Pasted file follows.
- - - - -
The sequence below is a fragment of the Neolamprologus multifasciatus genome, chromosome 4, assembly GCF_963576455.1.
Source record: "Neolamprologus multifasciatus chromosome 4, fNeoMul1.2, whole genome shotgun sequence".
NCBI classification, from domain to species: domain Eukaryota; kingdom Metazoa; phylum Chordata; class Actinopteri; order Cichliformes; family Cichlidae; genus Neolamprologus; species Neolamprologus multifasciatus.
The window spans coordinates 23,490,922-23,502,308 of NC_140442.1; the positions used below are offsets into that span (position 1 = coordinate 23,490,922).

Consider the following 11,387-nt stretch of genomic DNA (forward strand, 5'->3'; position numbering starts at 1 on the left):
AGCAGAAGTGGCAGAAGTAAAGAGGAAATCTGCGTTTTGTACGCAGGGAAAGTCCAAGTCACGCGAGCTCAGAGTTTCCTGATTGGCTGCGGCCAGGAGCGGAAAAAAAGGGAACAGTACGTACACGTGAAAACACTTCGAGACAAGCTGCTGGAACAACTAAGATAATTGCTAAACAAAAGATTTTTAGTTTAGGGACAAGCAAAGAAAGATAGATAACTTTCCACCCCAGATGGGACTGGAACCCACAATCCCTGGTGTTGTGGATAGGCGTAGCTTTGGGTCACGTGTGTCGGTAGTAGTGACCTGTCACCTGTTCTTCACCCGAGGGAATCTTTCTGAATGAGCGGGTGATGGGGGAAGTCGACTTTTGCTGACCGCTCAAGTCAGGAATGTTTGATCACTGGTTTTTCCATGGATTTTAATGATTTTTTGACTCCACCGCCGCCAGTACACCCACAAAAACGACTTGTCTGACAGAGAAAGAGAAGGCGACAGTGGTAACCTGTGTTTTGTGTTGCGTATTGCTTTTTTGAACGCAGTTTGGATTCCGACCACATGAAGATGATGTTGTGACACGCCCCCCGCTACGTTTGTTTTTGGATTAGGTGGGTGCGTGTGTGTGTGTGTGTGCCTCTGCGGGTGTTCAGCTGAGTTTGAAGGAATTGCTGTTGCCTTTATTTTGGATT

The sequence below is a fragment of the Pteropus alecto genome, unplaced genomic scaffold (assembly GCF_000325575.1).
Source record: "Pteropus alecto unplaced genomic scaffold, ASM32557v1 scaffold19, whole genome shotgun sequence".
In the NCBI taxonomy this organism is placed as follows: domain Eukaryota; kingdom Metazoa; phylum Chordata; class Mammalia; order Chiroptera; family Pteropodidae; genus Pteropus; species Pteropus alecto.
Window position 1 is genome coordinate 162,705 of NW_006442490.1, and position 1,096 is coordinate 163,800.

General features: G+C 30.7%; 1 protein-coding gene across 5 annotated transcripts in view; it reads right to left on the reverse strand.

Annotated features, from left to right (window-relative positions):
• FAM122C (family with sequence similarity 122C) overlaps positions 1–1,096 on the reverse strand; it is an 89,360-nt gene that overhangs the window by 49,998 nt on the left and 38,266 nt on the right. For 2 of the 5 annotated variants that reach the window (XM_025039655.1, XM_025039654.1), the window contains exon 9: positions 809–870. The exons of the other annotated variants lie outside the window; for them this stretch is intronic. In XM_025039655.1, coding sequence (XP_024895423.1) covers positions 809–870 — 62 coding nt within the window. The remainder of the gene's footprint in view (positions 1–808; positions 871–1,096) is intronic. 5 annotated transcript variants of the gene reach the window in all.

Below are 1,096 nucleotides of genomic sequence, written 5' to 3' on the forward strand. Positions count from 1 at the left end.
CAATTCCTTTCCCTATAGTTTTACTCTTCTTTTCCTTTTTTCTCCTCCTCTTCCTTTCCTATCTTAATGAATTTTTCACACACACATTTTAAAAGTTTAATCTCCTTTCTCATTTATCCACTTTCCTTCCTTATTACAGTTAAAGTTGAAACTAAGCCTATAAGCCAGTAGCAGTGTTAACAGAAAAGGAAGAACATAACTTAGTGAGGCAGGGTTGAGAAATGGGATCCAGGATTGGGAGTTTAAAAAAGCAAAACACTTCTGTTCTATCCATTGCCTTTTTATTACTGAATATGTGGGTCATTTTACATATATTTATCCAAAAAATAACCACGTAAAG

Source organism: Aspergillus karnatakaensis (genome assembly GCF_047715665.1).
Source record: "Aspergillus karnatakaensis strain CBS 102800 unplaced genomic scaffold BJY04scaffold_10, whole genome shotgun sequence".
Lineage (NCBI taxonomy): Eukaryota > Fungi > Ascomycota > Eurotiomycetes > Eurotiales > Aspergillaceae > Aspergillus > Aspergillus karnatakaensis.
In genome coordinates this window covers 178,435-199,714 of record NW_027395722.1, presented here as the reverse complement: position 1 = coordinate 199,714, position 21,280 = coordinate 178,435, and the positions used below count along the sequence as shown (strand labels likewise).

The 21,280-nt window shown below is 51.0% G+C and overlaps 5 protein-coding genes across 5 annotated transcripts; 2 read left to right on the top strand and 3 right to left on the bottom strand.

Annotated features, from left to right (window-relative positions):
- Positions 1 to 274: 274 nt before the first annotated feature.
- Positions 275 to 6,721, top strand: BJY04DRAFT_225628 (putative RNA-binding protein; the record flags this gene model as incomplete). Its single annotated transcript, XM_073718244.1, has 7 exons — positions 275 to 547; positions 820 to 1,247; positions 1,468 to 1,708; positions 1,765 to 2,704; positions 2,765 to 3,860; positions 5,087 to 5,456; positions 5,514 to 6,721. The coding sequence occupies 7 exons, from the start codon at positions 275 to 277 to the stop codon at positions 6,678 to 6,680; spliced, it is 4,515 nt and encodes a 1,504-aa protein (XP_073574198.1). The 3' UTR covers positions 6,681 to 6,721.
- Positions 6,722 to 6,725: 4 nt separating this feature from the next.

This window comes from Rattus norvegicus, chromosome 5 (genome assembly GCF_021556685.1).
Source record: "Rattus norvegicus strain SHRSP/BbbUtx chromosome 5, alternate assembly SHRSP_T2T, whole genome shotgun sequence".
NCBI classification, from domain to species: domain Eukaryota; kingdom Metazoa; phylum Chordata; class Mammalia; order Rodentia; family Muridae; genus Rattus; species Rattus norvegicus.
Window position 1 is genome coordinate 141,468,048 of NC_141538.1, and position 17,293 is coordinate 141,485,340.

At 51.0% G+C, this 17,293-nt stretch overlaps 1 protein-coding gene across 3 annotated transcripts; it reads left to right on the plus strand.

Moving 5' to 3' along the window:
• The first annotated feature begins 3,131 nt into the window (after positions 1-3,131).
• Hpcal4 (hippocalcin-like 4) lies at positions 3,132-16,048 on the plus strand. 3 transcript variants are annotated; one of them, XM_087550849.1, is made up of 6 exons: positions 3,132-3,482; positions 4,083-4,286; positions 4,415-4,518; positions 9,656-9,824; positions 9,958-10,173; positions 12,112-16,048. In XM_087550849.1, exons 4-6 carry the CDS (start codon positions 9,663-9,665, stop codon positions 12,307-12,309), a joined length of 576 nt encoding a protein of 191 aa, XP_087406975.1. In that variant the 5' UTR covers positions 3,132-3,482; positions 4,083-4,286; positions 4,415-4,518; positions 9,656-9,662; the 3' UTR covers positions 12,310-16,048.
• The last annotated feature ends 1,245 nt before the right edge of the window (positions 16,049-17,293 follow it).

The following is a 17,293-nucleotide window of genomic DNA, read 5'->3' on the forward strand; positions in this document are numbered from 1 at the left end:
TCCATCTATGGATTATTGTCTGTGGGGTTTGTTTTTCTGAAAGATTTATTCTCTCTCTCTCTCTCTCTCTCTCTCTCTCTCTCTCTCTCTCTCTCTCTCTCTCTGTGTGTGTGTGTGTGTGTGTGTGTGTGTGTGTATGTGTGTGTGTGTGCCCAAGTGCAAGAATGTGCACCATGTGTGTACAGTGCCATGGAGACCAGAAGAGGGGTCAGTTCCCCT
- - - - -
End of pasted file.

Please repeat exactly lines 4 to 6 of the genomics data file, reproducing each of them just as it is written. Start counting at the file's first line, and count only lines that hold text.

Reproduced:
The window spans coordinates 23,490,922-23,502,308 of NC_140442.1; the positions used below are offsets into that span (position 1 = coordinate 23,490,922).

Consider the following 11,387-nt stretch of genomic DNA (forward strand, 5'->3'; position numbering starts at 1 on the left):
AGCAGAAGTGGCAGAAGTAAAGAGGAAATCTGCGTTTTGTACGCAGGGAAAGTCCAAGTCACGCGAGCTCAGAGTTTCCTGATTGGCTGCGGCCAGGAGCGGAAAAAAAGGGAACAGTACGTACACGTGAAAACACTTCGAGACAAGCTGCTGGAACAACTAAGATAATTGCTAAACAAAAGATTTTTAGTTTAGGGACAAGCAAAGAAAGATAGATAACTTTCCACCCCAGATGGGACTGGAACCCACAATCCCTGGTGTTGTGGATAGGCGTAGCTTTGGGTCACGTGTGTCGGTAGTAGTGACCTGTCACCTGTTCTTCACCCGAGGGAATCTTTCTGAATGAGCGGGTGATGGGGGAAGTCGACTTTTGCTGACCGCTCAAGTCAGGAATGTTTGATCACTGGTTTTTCCATGGATTTTAATGATTTTTTGACTCCACCGCCGCCAGTACACCCACAAAAACGACTTGTCTGACAGAGAAAGAGAAGGCGACAGTGGTAACCTGTGTTTTGTGTTGCGTATTGCTTTTTTGAACGCAGTTTGGATTCCGACCACATGAAGATGATGTTGTGACACGCCCCCCGCTACGTTTGTTTTTGGATTAGGTGGGTGCGTGTGTGTGTGTGTGTGCCTCTGCGGGTGTTCAGCTGAGTTTGAAGGAATTGCTGTTGCCTTTATTTTGGATT